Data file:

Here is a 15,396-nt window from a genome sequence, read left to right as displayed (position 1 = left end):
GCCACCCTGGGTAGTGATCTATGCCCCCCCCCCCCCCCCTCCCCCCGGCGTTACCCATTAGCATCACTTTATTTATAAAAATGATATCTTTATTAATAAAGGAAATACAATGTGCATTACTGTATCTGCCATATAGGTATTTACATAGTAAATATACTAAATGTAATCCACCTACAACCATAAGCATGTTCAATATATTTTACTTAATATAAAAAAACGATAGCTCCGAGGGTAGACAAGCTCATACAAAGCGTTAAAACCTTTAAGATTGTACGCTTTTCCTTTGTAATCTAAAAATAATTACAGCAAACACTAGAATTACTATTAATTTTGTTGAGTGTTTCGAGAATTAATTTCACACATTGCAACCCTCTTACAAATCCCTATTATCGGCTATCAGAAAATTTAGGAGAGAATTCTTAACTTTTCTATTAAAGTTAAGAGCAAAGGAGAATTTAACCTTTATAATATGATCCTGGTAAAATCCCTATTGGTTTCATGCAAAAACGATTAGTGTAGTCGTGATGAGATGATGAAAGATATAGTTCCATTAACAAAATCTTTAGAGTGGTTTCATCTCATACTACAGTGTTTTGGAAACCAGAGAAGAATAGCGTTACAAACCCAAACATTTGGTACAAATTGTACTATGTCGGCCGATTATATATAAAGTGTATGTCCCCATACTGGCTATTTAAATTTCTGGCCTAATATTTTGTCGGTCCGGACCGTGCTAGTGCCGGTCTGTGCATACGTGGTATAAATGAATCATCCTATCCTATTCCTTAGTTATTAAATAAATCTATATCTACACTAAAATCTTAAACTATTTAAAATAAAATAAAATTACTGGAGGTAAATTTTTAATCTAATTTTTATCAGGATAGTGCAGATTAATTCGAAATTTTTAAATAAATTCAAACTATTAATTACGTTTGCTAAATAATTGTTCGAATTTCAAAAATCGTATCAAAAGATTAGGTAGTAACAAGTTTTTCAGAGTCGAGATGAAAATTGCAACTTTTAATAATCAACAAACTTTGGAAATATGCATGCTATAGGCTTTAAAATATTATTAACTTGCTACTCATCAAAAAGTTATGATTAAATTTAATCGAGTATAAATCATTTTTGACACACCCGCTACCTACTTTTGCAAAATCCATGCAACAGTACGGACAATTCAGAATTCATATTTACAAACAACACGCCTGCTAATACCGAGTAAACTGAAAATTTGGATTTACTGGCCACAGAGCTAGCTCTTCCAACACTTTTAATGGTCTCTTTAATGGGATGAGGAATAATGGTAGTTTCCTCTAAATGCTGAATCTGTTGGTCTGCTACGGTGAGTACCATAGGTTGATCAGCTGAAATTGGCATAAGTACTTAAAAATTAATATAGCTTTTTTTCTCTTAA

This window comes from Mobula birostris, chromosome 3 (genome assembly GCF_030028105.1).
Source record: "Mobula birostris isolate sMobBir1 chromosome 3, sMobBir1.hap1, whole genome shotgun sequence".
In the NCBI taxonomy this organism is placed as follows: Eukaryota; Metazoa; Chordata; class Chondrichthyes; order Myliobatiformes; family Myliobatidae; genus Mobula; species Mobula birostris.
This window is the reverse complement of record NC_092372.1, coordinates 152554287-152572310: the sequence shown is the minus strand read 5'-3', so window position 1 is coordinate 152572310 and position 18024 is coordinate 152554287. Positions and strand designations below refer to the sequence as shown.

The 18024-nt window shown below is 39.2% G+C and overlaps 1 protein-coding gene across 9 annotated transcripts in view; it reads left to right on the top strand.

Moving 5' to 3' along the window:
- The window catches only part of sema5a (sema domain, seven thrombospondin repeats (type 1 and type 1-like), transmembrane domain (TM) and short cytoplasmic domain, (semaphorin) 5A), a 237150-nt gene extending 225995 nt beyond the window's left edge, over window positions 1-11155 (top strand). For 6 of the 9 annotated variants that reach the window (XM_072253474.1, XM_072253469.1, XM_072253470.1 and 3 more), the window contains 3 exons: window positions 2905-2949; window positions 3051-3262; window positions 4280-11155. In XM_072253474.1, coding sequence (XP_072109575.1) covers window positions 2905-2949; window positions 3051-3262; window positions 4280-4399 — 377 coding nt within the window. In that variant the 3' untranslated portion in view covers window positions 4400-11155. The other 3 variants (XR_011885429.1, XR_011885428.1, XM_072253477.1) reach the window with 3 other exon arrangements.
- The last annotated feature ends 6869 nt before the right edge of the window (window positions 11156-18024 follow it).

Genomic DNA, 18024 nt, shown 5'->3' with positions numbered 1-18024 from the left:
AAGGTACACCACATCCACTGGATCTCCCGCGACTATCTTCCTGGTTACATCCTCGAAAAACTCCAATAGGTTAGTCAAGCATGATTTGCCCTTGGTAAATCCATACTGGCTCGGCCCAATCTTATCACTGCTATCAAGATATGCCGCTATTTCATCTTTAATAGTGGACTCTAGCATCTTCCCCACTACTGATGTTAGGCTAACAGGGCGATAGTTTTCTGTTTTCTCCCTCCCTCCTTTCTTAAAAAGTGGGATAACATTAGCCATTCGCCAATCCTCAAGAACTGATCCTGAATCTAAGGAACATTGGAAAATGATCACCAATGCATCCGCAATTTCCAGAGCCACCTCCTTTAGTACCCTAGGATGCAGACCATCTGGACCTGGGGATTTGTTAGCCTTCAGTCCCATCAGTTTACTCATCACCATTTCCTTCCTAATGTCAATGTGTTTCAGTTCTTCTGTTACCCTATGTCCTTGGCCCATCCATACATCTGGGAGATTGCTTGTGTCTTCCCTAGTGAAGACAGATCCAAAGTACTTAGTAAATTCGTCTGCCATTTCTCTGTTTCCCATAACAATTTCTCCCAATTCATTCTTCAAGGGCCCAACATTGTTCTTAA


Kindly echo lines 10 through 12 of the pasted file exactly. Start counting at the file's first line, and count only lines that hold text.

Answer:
- The last annotated feature ends 6869 nt before the right edge of the window (window positions 11156-18024 follow it).

Genomic DNA, 18024 nt, shown 5'->3' with positions numbered 1-18024 from the left:
AAGGTACACCACATCCACTGGATCTCCCGCGACTATCTTCCTGGTTACATCCTCGAAAAACTCCAATAGGTTAGTCAAGCATGATTTGCCCTTGGTAAATCCATACTGGCTCGGCCCAATCTTATCACTGCTATCAAGATATGCCGCTATTTCATCTTTAATAGTGGACTCTAGCATCTTCCCCACTACTGATGTTAGGCTAACAGGGCGATAGTTTTCTGTTTTCTCCCTCCCTCCTTTCTTAAAAAGTGGGATAACATTAGCCATTCGCCAATCCTCAAGAACTGATCCTGAATCTAAGGAACATTGGAAAATGATCACCAATGCATCCGCAATTTCCAGAGCCACCTCCTTTAGTACCCTAGGATGCAGACCATCTGGACCTGGGGATTTGTTAGCCTTCAGTCCCATCAGTTTACTCATCACCATTTCCTTCCTAATGTCAATGTGTTTCAGTTCTTCTGTTACCCTATGTCCTTGGCCCATCCATACATCTGGGAGATTGCTTGTGTCTTCCCTAGTGAAGACAGATCCAAAGTACTTAGTAAATTCGTCTGCCATTTCTCTGTTTCCCATAACAATTTCTCCCAATTCATTCTTCAAGGGCCCAACATTGTTCTTAA